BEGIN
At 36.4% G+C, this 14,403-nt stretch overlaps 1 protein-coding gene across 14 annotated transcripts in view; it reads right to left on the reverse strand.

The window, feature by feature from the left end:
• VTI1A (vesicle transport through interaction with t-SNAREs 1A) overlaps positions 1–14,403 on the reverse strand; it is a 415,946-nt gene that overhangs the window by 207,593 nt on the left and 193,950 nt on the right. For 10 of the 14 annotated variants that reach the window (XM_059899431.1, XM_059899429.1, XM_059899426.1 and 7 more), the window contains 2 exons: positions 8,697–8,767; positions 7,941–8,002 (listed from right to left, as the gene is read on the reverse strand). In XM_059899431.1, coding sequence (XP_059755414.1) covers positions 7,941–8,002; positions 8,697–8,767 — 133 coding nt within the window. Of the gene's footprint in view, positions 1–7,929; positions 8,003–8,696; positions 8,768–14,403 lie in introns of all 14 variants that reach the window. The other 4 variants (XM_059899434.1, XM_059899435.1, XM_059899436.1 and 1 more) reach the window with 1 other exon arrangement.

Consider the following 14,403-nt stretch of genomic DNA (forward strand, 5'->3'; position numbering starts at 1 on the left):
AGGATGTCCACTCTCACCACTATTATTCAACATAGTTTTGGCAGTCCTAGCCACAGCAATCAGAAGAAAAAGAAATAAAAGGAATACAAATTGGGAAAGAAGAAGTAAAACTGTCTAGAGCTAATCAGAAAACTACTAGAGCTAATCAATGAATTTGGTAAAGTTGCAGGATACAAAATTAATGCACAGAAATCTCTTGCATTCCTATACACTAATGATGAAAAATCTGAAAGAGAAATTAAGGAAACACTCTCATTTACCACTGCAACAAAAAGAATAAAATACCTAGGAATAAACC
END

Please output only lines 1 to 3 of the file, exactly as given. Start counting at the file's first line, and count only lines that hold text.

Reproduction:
At 36.4% G+C, this 14,403-nt stretch overlaps 1 protein-coding gene across 14 annotated transcripts in view; it reads right to left on the reverse strand.

The window, feature by feature from the left end:
• VTI1A (vesicle transport through interaction with t-SNAREs 1A) overlaps positions 1–14,403 on the reverse strand; it is a 415,946-nt gene that overhangs the window by 207,593 nt on the left and 193,950 nt on the right. For 10 of the 14 annotated variants that reach the window (XM_059899431.1, XM_059899429.1, XM_059899426.1 and 7 more), the window contains 2 exons: positions 8,697–8,767; positions 7,941–8,002 (listed from right to left, as the gene is read on the reverse strand). In XM_059899431.1, coding sequence (XP_059755414.1) covers positions 7,941–8,002; positions 8,697–8,767 — 133 coding nt within the window. Of the gene's footprint in view, positions 1–7,929; positions 8,003–8,696; positions 8,768–14,403 lie in introns of all 14 variants that reach the window. The other 4 variants (XM_059899434.1, XM_059899435.1, XM_059899436.1 and 1 more) reach the window with 1 other exon arrangement.